WASHINGTON — As Sen. Barack Obama prepared for Tuesday night’s crucial NBC debate in Philadelphia, his high command back in Chicago was watching a lot of old Clinton videotape — not of Hillary Clinton, but of Bill, and not of Bill as president, but of Bill as a fresh-faced candidate of 46 (which happens to be Obama’s age) in 1991 and 1992.
“You know, I look at Clinton back then, and I find a lot I agree with,” said David Axelrod, Obama’s media adviser. “He said things Barack is saying now.”
As the senator from Illinois searches for a way to derail Hillary without ruining his own good-guy image, perhaps the video offers a shrewd approach: arguing that he, not she, is the true disciple of Clinton’s brand of fresh, bring-us-together politics.
In any case, Obama better figure out something — fast.
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Talking to a friend the other day, Obama stated the obvious about Tuesday night’s debate (9-11 p.m. ET, airing on MSNBC and streaming live on msnbc.com). “I’ve got to do something in Philly,” he said. Of course he does. Otherwise it’s Red Sox versus Rockies. But more important, how exactly does he “do something?”
He faces a dilemma. How does he “do something in Philly” without making her the hero-victim?
For one, he has to get the tone just right. Democrats tend to like the Clintons and prefer to keep liking them. Bill is beloved, for the most part. Hillary methodically has smoothed her concertina-wire public persona. Voters who meet her in small groups are pleasantly surprised, even astonished, at how gracious she can be — “captivating” was the word I heard from a recent dinner-party companion. On TV and in ads, her handlers slap a smiley face over her shrill, valedictorian manner.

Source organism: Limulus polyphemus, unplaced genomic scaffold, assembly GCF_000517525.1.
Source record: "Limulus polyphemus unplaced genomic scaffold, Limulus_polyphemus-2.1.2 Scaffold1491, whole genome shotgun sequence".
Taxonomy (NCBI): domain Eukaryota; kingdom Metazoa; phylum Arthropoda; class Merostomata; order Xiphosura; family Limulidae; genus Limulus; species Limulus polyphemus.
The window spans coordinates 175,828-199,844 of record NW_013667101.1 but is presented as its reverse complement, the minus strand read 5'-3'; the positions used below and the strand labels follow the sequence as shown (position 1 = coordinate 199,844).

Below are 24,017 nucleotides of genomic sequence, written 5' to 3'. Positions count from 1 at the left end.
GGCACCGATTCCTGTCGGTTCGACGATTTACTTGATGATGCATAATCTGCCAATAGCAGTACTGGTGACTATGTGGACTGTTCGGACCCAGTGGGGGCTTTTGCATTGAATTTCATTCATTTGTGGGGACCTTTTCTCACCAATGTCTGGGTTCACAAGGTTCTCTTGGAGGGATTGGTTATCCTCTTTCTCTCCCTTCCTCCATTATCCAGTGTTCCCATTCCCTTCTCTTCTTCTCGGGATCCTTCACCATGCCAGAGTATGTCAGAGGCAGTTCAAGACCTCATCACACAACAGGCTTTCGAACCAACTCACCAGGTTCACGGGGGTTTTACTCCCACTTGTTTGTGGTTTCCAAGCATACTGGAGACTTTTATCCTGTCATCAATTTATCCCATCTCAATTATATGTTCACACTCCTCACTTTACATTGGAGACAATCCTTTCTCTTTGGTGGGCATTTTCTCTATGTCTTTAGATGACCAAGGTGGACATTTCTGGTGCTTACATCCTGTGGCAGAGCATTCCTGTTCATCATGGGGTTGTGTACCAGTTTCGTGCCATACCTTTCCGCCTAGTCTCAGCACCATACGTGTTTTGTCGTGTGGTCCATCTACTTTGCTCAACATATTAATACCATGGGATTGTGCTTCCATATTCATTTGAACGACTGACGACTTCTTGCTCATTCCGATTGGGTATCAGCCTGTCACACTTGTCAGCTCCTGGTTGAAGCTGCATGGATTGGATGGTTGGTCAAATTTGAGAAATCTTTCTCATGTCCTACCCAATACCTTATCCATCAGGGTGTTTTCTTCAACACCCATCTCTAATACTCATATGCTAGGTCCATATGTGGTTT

After chatting with staffers and supporters in various Democratic camps, I have compiled a list of suggestions from the wise persons about what Obama should say tonight:
There are many Obama supporters who think he has been entirely too subtle and that he needs to go straight for the jugular Tuesday night. Axelrod isn’t one of them, and he presumably has some influence. “The Washington people want a steel-cage death match,” he said. “It’s blood lust. But we have our own theory and our own pace. And, by the way, it’s a dead heat in Iowa.”
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